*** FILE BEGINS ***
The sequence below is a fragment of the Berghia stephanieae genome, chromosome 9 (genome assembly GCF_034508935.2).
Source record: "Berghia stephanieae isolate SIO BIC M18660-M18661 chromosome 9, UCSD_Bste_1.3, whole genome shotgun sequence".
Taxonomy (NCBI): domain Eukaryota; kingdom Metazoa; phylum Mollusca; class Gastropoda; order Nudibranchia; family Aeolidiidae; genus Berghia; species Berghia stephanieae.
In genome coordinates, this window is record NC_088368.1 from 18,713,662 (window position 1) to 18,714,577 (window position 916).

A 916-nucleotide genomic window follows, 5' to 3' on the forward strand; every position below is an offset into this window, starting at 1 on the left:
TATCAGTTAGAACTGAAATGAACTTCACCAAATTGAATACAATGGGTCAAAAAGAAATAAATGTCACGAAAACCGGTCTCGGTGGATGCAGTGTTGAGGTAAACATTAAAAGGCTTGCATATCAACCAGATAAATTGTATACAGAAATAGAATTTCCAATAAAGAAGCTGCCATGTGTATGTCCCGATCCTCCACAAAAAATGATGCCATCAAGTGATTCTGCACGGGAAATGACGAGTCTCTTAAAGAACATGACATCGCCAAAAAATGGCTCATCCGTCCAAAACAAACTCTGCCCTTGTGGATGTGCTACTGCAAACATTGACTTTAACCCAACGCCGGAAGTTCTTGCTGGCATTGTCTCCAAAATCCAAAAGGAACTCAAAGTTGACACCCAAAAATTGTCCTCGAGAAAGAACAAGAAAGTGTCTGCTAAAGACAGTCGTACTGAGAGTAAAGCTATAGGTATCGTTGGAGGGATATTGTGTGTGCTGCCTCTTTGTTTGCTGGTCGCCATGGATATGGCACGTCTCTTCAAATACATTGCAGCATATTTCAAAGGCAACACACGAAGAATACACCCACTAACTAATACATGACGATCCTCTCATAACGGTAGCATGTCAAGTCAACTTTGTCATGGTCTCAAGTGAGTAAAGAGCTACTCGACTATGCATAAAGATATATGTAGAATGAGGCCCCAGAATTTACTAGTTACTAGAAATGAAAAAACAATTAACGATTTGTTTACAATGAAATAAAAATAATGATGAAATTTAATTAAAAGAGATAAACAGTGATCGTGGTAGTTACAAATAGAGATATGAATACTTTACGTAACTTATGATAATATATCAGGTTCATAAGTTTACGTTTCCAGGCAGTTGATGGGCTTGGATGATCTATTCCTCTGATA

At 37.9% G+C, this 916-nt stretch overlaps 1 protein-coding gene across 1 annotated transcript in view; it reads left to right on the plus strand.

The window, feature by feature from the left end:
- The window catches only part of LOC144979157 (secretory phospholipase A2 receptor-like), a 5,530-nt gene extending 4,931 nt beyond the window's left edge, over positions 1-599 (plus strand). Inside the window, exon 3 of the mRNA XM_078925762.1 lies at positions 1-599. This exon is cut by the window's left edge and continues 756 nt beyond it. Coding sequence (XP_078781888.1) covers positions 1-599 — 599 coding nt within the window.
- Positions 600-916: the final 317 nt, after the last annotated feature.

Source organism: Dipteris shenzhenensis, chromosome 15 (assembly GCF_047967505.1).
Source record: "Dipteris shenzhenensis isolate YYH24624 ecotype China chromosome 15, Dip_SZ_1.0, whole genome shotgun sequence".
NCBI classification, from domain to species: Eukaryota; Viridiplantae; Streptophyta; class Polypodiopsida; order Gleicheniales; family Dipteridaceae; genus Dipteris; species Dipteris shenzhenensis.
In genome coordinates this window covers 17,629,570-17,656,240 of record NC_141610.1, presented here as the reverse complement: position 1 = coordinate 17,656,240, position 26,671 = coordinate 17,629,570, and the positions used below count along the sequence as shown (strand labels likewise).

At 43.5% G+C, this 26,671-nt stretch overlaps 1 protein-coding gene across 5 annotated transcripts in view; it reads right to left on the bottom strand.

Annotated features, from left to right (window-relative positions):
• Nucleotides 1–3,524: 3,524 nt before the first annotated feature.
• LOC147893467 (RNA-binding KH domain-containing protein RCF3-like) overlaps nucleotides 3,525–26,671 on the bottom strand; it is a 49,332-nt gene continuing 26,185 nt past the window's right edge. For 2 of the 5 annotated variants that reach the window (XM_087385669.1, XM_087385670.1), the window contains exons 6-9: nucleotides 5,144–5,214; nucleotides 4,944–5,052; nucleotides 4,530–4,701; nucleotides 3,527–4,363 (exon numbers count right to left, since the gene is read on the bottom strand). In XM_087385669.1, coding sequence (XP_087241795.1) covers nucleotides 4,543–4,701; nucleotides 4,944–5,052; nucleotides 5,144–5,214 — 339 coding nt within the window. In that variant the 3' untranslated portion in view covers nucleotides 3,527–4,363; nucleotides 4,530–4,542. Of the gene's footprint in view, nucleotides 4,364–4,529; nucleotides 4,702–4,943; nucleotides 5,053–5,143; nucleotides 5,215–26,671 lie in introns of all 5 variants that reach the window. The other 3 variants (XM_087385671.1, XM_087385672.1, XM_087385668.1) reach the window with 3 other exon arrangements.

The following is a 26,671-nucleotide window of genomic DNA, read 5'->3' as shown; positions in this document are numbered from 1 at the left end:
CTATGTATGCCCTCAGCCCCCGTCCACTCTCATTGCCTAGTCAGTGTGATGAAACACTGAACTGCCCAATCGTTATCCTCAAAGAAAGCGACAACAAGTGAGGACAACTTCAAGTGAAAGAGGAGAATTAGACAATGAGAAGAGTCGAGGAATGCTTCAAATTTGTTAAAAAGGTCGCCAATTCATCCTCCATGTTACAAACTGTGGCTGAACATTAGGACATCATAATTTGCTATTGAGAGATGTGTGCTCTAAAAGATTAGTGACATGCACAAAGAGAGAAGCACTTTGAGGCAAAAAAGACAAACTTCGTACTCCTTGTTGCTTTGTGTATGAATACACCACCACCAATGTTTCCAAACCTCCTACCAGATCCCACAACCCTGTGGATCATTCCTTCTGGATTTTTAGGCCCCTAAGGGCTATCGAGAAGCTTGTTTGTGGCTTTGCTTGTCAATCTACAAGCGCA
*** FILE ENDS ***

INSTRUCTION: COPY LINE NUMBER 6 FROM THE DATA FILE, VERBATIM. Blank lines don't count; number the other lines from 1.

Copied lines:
TATCAGTTAGAACTGAAATGAACTTCACCAAATTGAATACAATGGGTCAAAAAGAAATAAATGTCACGAAAACCGGTCTCGGTGGATGCAGTGTTGAGGTAAACATTAAAAGGCTTGCATATCAACCAGATAAATTGTATACAGAAATAGAATTTCCAATAAAGAAGCTGCCATGTGTATGTCCCGATCCTCCACAAAAAATGATGCCATCAAGTGATTCTGCACGGGAAATGACGAGTCTCTTAAAGAACATGACATCGCCAAAAAATGGCTCATCCGTCCAAAACAAACTCTGCCCTTGTGGATGTGCTACTGCAAACATTGACTTTAACCCAACGCCGGAAGTTCTTGCTGGCATTGTCTCCAAAATCCAAAAGGAACTCAAAGTTGACACCCAAAAATTGTCCTCGAGAAAGAACAAGAAAGTGTCTGCTAAAGACAGTCGTACTGAGAGTAAAGCTATAGGTATCGTTGGAGGGATATTGTGTGTGCTGCCTCTTTGTTTGCTGGTCGCCATGGATATGGCACGTCTCTTCAAATACATTGCAGCATATTTCAAAGGCAACACACGAAGAATACACCCACTAACTAATACATGACGATCCTCTCATAACGGTAGCATGTCAAGTCAACTTTGTCATGGTCTCAAGTGAGTAAAGAGCTACTCGACTATGCATAAAGATATATGTAGAATGAGGCCCCAGAATTTACTAGTTACTAGAAATGAAAAAACAATTAACGATTTGTTTACAATGAAATAAAAATAATGATGAAATTTAATTAAAAGAGATAAACAGTGATCGTGGTAGTTACAAATAGAGATATGAATACTTTACGTAACTTATGATAATATATCAGGTTCATAAGTTTACGTTTCCAGGCAGTTGATGGGCTTGGATGATCTATTCCTCTGATA